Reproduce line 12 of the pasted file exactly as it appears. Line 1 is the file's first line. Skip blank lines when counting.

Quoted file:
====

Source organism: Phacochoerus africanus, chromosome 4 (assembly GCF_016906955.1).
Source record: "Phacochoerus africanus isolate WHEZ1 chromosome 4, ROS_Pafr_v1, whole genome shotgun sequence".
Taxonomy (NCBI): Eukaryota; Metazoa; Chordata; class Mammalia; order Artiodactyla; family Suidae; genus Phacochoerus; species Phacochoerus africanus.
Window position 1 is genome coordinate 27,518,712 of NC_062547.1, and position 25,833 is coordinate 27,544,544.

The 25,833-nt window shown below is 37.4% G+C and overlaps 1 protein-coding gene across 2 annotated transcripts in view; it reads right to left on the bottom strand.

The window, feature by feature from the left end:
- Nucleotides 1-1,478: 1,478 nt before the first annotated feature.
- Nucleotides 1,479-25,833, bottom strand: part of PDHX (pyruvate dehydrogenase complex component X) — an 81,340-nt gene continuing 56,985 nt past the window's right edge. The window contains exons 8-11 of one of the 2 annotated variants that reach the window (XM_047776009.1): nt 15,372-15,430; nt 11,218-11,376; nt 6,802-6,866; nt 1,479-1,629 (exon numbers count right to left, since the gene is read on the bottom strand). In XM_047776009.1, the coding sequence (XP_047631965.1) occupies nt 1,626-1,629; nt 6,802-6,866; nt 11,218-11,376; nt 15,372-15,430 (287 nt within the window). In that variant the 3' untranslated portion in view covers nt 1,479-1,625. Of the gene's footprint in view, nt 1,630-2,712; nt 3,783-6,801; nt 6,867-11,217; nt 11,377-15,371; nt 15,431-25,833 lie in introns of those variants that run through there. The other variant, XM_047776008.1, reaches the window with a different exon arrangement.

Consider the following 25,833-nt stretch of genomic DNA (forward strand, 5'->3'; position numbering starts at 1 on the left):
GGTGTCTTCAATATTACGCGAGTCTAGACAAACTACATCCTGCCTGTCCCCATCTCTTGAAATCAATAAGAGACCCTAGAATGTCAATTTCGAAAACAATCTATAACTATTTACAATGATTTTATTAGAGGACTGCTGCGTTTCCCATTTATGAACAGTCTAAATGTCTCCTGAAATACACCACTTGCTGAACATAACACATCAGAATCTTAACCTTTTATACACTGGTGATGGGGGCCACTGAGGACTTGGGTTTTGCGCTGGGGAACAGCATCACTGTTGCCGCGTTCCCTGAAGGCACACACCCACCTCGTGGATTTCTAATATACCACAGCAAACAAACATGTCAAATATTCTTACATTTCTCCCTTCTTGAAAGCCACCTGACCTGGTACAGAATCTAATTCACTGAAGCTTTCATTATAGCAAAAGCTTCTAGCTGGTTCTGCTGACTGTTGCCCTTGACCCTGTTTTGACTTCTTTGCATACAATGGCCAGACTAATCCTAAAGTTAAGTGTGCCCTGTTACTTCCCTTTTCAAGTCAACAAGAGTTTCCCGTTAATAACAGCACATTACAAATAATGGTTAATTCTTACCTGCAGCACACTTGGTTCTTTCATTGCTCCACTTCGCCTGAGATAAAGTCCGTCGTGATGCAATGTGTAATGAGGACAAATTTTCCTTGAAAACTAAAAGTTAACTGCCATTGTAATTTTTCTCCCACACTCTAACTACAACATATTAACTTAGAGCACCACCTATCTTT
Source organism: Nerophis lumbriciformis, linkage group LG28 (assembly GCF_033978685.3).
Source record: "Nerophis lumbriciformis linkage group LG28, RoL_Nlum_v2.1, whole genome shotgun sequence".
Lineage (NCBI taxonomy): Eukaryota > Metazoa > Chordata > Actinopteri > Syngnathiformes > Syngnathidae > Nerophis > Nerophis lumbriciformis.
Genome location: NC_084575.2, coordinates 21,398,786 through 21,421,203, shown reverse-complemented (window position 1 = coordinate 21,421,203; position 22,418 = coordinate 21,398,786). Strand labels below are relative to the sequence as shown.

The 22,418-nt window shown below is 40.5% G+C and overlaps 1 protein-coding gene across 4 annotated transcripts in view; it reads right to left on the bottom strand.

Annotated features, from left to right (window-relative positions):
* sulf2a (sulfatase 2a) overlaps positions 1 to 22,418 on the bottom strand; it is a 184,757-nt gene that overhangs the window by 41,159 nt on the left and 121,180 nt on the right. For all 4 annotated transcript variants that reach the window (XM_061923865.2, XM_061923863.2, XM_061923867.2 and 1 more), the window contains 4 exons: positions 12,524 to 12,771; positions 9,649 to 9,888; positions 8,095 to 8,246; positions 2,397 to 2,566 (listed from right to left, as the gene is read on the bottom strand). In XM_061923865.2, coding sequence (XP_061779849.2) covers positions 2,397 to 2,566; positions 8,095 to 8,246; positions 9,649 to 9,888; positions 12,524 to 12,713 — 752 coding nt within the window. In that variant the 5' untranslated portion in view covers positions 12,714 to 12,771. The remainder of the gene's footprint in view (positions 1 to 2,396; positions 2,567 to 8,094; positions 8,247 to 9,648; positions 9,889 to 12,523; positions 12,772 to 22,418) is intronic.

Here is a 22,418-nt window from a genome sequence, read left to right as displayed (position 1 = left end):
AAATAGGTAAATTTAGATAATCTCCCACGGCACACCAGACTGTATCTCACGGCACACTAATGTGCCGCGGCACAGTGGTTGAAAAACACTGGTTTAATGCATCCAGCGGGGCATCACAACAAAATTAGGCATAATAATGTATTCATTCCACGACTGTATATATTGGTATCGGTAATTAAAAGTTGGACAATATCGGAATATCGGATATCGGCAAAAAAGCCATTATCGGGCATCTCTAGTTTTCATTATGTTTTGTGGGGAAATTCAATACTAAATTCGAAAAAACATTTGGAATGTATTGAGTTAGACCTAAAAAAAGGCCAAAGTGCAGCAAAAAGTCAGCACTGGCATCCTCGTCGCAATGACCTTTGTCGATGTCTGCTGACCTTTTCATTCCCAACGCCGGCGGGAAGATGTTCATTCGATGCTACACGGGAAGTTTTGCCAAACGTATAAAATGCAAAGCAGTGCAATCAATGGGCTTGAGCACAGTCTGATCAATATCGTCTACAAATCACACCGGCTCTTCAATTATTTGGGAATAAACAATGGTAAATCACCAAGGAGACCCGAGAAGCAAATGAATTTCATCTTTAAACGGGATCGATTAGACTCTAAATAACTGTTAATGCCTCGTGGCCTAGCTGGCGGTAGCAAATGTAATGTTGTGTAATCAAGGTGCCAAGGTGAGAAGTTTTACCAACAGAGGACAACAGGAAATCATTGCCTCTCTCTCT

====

Source record: "Nerophis lumbriciformis linkage group LG28, RoL_Nlum_v2.1, whole genome shotgun sequence".